Clinics and Departments

Laboratory Services

Lab Dept:

Chemistry

Test Name:

VITAMIN B12 & FOLATE

General Information

Lab Order Codes:

B12F

Synonyms:

B12/Folate; Vit B12 and Folate; Folate/Vitamin B12; Cyanocobalamin and Folate

CPT Codes:

82607 – Cyanocobalamin (Vitamin B12)
82746 – Folic acid; serum

Test Includes:

Vitamin B12 level reported in ng/L and Folate level reported in mcg/L.

Logistics

Test Indications:

Useful in detecting vitamin B12 deficiency anemia. Helps diagnose the cause of anemia, especially when the RBC’s are described as macrocytic in non-neonates. Helps diagnose the cause of dementia or other CNS symptoms.

Lab Testing Sections:

Chemistry - Sendouts

Referred to:

Mayo Medical Laboratories (MML Test: 9156/FB12)

Phone Numbers:

MIN Lab: 612-813-6280

STP Lab: 651-220-6550

Test Availability:

Daily, 24 hours

Turnaround Time:

1 – 3 days, test performed Monday - Saturday

Special Instructions:

See Patient Preparation, Contraindications

Specimen

Specimen Type:

Blood

Container:

Red top tube

Draw Volume:

3 mL (Minimum: 1.5 mL) blood

Processed Volume:

1 mL (Minimum: 0.5 mL) serum

Note: Submission of the minimum volume will not allow for repeat analysis and could result in a QNS (quantity not sufficient) result.

Collection:

Routine venipuncture

Special Processing:

Lab Staff: Centrifuge specimen. Separate and transfer serum into a screw-capped plastic vial. Store and ship at refrigerated temperatures.

Patient Preparation:

For Folate: Patients should be fasting (8 hours recommended) and should not have recently received methotrexate or other folic acid antagonist.

Sample Rejection:

Specimens other than serum; specimens received at ambient temperatures; slight hemolysis; mislabeled or unlabeled specimen

Interpretive

Reference Range:

Vitamin B12 Levels

All ages:

180 - 914 ng/L

Folate Levels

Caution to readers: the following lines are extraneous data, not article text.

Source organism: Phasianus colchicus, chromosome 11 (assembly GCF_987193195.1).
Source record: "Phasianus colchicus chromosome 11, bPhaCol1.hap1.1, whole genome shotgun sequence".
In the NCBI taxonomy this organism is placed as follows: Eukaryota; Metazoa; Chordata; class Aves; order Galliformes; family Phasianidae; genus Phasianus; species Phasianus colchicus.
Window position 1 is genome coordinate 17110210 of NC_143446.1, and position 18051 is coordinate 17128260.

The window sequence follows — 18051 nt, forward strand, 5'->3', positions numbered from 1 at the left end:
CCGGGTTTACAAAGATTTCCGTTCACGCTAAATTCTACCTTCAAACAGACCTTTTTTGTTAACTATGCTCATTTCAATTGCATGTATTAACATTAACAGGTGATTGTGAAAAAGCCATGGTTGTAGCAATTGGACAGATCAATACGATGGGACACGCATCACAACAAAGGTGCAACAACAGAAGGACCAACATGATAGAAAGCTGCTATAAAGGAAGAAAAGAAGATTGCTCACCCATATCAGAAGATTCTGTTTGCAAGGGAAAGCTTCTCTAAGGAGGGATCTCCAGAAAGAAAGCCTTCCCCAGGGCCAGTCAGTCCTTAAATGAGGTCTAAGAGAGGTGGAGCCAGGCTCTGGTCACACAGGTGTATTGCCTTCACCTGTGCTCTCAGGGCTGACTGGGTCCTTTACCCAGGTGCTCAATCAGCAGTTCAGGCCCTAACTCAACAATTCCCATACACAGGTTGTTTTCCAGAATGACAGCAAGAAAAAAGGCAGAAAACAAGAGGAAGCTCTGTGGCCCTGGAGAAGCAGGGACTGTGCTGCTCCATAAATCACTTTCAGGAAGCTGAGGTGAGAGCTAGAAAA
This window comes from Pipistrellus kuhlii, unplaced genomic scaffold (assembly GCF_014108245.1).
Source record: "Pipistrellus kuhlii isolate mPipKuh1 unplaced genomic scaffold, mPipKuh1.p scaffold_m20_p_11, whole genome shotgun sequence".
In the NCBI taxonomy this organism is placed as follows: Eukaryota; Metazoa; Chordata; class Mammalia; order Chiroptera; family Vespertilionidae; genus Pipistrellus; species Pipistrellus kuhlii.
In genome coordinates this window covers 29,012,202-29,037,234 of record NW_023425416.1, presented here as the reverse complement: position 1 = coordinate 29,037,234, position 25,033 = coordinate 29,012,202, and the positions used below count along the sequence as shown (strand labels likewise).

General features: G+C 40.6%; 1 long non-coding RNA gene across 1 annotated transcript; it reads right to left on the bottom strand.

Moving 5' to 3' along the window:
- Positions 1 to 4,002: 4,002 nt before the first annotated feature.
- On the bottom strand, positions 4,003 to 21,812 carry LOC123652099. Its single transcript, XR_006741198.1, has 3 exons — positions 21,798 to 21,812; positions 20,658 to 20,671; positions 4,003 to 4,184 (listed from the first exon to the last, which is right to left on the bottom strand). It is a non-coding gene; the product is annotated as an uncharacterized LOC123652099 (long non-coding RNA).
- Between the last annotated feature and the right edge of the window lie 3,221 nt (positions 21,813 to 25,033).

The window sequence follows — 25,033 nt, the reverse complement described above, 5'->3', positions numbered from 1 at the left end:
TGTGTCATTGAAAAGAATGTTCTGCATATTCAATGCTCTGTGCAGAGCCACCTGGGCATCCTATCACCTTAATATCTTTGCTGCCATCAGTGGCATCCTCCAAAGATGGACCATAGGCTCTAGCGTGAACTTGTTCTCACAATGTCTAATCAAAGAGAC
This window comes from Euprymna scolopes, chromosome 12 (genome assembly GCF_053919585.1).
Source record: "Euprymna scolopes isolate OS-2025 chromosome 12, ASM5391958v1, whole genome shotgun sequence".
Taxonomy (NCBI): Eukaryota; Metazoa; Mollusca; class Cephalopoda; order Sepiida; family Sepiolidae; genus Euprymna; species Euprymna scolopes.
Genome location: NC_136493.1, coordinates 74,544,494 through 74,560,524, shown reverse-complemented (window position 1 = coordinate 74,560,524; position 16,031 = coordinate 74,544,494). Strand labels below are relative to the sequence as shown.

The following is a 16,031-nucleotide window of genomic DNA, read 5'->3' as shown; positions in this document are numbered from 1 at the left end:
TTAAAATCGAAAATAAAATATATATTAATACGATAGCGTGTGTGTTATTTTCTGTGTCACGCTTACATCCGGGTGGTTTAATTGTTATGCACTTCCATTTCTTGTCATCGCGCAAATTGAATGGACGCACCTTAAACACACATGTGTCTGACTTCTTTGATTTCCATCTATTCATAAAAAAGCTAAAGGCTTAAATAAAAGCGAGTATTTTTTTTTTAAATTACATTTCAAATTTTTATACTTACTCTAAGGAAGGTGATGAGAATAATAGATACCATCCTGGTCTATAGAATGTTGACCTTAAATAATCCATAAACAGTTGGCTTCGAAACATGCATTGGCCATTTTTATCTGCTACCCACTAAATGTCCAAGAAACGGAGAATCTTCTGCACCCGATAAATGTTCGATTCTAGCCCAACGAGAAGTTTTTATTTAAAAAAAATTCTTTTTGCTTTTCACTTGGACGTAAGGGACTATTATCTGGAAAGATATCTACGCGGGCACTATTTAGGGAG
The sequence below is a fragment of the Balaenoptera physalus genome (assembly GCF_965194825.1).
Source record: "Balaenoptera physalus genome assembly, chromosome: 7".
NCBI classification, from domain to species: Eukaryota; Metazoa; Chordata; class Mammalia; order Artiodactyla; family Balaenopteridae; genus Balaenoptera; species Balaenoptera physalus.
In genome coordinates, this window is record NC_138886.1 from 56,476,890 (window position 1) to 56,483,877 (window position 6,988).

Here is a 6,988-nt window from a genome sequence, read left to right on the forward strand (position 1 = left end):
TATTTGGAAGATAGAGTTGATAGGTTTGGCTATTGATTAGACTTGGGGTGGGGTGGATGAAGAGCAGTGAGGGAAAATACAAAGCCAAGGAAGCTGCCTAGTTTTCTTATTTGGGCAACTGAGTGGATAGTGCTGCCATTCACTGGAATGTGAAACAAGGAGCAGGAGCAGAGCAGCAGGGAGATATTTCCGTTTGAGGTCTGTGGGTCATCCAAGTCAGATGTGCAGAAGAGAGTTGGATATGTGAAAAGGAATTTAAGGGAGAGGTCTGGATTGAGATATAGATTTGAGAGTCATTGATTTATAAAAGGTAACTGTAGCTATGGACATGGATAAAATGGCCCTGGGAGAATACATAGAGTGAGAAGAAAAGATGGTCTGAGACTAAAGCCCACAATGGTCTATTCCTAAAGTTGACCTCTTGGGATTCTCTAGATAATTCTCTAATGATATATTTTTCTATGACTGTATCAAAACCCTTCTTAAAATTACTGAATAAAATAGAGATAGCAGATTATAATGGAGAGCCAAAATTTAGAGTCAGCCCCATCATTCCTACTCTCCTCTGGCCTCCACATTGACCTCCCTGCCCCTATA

All ages:

≥4.0 mcg/L

Critical Values:

N/A

Limitations:

Vitamin B 12: Patients taking vitamin B12 supplementation may have misleading results.

Many other conditions are known to cause an increase or decrease in the serum vitamin B 12 concentration including: Increases: Ingestion of vitamin C, ingestion of estrogens, ingestion of vitamin A, hepatocellular injury, myeloproliferative disorder, uremia. Decreases: Pregnancy, aspirin, anticonvulsants, colchicine, ethanol ingestion, contraceptive hormones, smoking, hemodialysis, multiple myeloma.

The evaluation of macrocytic anemia requires measurement of both vitamin B 12 and folate levels; ideally they should be measured simultaneously.

Folate: Patients with combined deficiency of folate and iron may not demonstrate the erythrocyte macrocytosis otherwise typical of folate deficiency anemia. In these patients, however, the red cell distribution width (RDW) will typically be elevated.

A non-fasting specimen results in falsely elevated results.

Patients taking folate may have misleading results.

Folates other than (N)-5-methyltetrahydrofolate and folic acid antagonists (such as methotrexate) may, under some circumstances, be present in serum and will also be measured by this method.

The analytic variability (CV) of both serum and red blood cell folate assays is considerable. Homocysteine and methylmalonic acid levels are alternate determinates of folate deficiency.

Methodology:

Vitamin B12: Immunoenzymatic Assay
Folate: Competitive Binding Receptor Assay

Contraindications:

For Folate: This test should not be requested on patients who have recently received methotrexate or other folic acid antagonist.

References:

Mayo Medical Laboratories Web Page (May 2012)

Updates:

5/3/2010: Updated collection volumes.
7/12/2010: Units update for folate from ug/L to mcg/L.
5/3/2012: Reference range change, previously listed as ≥3.5 mcg/L.



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